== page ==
In retrospect, I wish I had not let them make me doubt myself. I wish I stood stronger for myself and trusted that my instincts served me well and my principles would not steer me wrong.

My advice would be to choose one or two other mothers you would trust to reach out and strike up a friendship. Let them hear your mother's heart and in your conversation, let them hear the same love and concern that they have with their children (without sharing anything about your daughter or yourself that could turn into negative gossip). As they see that you are doing all the same work they are, they will respect you and that should being to spread to others as well.

In the meantime, don't let anyone make you doubt yourself, and don't let respect for your motherhood be an option. Demand it. (which it sounds like you already are)

This is great advice. Shame on all those people who don't have the guts and strength to step up for a child like you and your DH did. Don't let them define your family.
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Old 04-04-2012, 03:36 PM
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Amber76 Amber76 is offline
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I can relate to an extent. I am currently parenting a 20 year old, a 17 year old, a 3 year old, and a 2 year old. The oldest two are my nephews who came to live with me in 2004 after my sister died. We adopted the 2 little ones (who are both Latino so therefore look very different than my Caucasian children). We get a LOT of double takes and trying to figure out who is who and how we are all related. Some have thought my nephew was my husband (EWWW!), some have thought my youngest son belonged to my oldest and his girlfriend. People are just nuts. I once had someone actually say to me, "You started young, skipped some years, and are finishing strong, huh?" I just walked away from that one!

Don't let anyone make you feel inferior as your daughter's mom. Assert yourself until they listen at PTO. Tell them that you are pretty sure that the 3 years you have been legally a family plus the many more years that you have bonded with and parented this child make you MORE than qualified to be her mom. Stand your ground and keep on being your child's mom!
Mommy to B (5), N (3), and E (1)
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Old 04-04-2012, 03:42 PM
ruth74 ruth74 is offline
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I sometimes get those comments from the opposite end; I am 38 with an 11-month-old. There are people beginning to parent who are significantly older than me, but apparently people don't get that. I get occasional comments about it being too bad I won't have the energy a young parent does or how wrong it is for me to parent alone, since I'm single. Some people just don't have the ability to see beyond their own experience to accept that another family being different doesn't make that family inferior. I try to have compassion, because they will never experience the joy of seeing things differently, and that really is sad. One time I told someone to mind their own beeswax, and while they are at it to fix the obvious flaws I see (and enumerated) in them or their child, but that was me having a really bad day and I felt guilty about it later.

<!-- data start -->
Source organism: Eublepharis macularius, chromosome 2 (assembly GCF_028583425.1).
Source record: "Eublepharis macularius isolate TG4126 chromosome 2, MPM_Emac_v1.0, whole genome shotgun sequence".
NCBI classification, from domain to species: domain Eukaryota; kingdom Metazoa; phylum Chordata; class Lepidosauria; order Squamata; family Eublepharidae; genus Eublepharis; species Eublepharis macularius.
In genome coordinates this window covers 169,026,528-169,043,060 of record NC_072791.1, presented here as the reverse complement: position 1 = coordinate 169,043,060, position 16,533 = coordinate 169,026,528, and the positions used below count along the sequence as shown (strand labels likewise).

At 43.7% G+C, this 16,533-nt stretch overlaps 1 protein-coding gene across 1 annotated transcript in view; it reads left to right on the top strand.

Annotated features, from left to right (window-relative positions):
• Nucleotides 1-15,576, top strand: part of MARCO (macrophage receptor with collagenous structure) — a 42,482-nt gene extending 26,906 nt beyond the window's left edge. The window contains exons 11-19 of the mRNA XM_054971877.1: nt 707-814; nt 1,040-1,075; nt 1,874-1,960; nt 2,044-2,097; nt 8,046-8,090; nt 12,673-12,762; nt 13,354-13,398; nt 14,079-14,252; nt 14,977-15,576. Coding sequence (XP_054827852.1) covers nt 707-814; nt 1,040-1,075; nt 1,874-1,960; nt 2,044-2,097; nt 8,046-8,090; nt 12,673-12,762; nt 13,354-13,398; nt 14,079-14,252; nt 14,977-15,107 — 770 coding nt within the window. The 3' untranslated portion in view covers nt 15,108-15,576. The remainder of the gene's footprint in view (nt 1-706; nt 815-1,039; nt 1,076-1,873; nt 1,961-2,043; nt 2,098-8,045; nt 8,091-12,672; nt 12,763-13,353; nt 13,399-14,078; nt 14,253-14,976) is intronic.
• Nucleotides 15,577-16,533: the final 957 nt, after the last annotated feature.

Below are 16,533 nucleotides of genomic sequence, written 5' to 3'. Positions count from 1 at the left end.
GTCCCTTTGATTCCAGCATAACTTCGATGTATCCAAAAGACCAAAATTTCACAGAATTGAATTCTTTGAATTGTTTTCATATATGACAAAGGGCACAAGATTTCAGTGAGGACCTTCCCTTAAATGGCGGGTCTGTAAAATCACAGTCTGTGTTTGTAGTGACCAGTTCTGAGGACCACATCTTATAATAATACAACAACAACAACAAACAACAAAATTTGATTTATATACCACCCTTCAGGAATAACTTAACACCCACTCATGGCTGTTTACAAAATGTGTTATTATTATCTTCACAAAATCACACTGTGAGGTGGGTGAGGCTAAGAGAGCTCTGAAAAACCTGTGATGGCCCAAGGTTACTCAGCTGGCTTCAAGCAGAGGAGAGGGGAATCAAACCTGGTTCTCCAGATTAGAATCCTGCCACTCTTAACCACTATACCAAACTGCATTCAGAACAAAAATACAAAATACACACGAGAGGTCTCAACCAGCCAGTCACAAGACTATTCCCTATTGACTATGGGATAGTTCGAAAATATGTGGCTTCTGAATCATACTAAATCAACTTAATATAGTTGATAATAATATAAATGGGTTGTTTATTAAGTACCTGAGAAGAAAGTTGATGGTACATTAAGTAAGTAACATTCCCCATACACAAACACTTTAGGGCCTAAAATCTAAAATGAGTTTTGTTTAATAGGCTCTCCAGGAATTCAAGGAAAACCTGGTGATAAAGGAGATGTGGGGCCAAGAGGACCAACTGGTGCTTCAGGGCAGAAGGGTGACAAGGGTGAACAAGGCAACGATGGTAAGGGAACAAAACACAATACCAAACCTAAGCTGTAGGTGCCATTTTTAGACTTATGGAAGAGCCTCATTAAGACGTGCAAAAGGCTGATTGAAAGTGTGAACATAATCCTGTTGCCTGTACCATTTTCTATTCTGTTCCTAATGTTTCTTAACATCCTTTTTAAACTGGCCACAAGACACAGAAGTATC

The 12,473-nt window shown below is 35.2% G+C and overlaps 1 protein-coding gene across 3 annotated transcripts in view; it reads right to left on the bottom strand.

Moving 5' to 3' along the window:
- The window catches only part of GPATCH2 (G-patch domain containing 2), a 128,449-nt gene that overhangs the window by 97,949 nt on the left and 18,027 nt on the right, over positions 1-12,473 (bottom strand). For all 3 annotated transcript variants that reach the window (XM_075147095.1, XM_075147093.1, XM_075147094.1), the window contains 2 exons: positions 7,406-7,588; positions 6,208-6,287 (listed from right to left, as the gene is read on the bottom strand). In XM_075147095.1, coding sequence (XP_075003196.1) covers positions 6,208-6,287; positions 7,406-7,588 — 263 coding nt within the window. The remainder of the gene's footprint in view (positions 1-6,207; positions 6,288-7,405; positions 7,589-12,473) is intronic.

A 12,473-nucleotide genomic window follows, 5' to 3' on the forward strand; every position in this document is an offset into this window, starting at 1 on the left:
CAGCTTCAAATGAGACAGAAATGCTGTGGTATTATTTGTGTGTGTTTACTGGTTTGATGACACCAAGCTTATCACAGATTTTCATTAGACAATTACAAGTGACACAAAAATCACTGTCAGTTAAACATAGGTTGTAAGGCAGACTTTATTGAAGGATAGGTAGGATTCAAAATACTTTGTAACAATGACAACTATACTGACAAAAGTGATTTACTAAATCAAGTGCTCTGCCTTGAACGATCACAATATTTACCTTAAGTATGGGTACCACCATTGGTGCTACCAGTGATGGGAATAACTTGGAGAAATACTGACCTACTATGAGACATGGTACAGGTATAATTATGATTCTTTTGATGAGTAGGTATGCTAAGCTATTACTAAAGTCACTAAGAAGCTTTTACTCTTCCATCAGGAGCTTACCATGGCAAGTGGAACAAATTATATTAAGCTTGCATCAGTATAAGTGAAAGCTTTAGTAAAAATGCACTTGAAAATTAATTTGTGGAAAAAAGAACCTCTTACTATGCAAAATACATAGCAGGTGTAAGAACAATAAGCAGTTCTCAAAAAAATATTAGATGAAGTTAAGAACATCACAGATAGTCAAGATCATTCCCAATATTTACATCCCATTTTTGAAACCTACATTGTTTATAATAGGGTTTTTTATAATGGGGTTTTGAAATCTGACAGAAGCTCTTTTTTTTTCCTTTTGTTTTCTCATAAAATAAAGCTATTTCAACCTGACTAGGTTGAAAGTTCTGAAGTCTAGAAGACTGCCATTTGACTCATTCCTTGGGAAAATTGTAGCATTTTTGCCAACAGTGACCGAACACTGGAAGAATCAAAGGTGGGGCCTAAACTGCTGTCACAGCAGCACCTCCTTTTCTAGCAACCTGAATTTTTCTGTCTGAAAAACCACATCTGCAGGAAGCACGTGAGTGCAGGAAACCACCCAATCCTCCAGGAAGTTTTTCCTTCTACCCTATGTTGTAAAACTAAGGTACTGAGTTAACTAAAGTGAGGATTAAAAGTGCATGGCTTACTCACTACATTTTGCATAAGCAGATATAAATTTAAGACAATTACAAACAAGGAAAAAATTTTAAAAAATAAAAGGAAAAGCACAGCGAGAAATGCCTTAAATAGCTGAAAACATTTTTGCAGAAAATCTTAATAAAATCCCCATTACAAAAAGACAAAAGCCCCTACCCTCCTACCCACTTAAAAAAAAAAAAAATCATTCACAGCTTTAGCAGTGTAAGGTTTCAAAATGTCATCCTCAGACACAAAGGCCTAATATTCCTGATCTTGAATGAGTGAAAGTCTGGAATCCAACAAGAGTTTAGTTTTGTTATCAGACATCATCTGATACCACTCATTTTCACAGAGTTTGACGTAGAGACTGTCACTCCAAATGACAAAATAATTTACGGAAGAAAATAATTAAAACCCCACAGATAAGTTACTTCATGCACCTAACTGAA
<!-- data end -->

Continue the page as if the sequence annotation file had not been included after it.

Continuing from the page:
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Old 04-04-2012, 07:49 PM
Krissy87 Krissy87 is offline
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thanks for all the kind words!

I truly never really doubt my capabilities of being a mother. I more just have been wondering if theres a better way to handle the judgmental people. I showed my daughter my posting and she wouldn't leave me alone and stop telling me how awesome I am :P - I love her!!!

I was thinking about it a lot today while reading the responses at work and I honestly feel bad for the parents who are rude.. since I'm sure they never get such a connection with their children. With my daughter our relationship is also heavily sisterlike/best friends. Heck many friday/saturday night she opts for me and her to hang out instead of her school friends and sometimes I'm even with her and her school friends. Obviously I'm pretty sure this still has a lot to do with my age as well but I feel some parents just don't try to also be a friend to their children while still being a parent.

You all have inspired me to be a bit more vocal with people who talk down to me, since I see I'm not the only one who has dealt with these situations.
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Old 04-04-2012, 08:30 PM
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theLBs theLBs is offline
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I'm on the other end, too...41 when Peanut was born. I have high school classmates who are having grandchildren now! (Peanut is our first.) Families come in all varieties now, so for people not to recognize that is jut ignorance and to comment so negatively is rude.

And I will say,at 41, driving away from that hospital with a newborn, I got a little anxious and asked my DH, what we were supposed to do with a baby?!?!

So 12 years from now, when I'm (gulp) 54, I'll be calling you for advice on what to do with a teenager!
Our lives begin to end the day we become silent about things that matter.
Dr. Martin Luther King, Jr.
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Old 04-05-2012, 07:55 AM
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We ran into this when we were hosting exchange students. We were about 32 and the kids were 17. We wanted to buy a "family pass" for an event and they REFUSED US. Even though we actually have a card stating that we are their LEGAL GUARDIAN while they are in the USA.

Hugs to you. As my hubby says, "Learn how to be a duck and let it roll off your back like water".

Good luck!